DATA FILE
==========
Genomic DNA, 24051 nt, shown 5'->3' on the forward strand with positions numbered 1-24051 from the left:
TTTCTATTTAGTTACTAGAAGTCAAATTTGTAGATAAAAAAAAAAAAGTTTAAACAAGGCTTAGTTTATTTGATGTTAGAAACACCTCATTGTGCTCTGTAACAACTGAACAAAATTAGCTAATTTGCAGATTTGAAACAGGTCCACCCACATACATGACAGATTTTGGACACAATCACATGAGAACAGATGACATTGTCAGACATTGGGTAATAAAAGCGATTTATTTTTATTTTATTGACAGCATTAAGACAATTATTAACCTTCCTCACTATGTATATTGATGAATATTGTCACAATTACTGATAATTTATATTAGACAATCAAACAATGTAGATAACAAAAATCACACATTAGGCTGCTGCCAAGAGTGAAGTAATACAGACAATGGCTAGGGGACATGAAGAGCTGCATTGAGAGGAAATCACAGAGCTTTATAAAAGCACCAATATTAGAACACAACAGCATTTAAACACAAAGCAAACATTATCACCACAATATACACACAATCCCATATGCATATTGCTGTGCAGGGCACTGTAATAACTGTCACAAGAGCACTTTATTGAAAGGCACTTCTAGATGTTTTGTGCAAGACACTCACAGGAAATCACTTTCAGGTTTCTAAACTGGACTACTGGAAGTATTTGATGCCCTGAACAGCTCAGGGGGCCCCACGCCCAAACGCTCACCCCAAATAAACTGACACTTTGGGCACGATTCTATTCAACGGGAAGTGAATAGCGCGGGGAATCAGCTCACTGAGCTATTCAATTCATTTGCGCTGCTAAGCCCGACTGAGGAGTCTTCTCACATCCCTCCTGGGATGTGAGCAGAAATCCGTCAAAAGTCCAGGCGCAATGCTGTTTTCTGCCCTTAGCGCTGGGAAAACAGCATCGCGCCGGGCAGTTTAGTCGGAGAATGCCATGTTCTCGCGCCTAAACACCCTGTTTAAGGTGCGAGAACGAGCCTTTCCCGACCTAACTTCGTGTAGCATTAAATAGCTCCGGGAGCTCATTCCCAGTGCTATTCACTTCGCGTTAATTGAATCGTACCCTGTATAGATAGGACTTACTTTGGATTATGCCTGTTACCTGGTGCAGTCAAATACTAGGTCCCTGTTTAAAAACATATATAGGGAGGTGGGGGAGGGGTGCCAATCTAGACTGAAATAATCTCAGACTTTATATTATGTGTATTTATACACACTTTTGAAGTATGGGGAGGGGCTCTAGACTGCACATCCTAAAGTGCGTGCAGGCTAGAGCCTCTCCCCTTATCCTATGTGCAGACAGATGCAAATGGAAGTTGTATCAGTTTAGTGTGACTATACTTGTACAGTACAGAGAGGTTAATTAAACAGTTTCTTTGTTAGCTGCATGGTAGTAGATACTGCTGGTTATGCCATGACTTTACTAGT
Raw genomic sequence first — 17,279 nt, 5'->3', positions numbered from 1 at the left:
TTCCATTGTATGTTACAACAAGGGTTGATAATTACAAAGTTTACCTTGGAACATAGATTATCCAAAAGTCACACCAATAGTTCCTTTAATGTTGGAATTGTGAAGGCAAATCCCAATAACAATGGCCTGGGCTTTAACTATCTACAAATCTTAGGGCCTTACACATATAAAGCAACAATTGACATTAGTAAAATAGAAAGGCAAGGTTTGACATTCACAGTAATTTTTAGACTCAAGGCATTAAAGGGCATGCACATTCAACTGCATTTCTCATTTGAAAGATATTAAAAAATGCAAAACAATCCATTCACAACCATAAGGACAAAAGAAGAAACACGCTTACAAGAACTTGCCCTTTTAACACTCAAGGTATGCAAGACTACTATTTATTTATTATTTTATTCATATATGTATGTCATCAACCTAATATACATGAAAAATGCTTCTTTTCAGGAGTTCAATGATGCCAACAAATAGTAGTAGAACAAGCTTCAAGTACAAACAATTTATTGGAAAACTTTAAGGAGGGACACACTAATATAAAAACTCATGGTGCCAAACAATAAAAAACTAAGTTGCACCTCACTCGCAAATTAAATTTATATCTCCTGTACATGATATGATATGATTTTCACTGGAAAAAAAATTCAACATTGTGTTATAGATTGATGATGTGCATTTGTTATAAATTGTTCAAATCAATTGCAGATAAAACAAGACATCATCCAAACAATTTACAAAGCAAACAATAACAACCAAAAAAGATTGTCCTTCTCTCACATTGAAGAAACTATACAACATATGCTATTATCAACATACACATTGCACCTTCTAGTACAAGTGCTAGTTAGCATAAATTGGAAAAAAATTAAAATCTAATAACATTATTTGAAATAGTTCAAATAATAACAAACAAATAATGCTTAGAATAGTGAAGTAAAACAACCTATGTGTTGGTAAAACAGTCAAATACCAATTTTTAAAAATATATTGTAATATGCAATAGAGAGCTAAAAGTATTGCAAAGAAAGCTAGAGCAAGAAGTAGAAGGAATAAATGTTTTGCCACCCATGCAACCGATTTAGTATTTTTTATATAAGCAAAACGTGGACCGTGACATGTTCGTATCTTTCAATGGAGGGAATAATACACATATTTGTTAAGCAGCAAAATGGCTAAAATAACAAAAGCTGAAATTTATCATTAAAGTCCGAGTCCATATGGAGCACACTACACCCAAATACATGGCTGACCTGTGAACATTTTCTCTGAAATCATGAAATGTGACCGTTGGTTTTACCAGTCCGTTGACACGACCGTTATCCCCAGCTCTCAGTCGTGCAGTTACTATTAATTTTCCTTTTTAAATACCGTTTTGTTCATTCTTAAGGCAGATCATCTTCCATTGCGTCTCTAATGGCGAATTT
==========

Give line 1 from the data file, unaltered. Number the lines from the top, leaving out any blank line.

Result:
Genomic DNA, 24051 nt, shown 5'->3' on the forward strand with positions numbered 1-24051 from the left: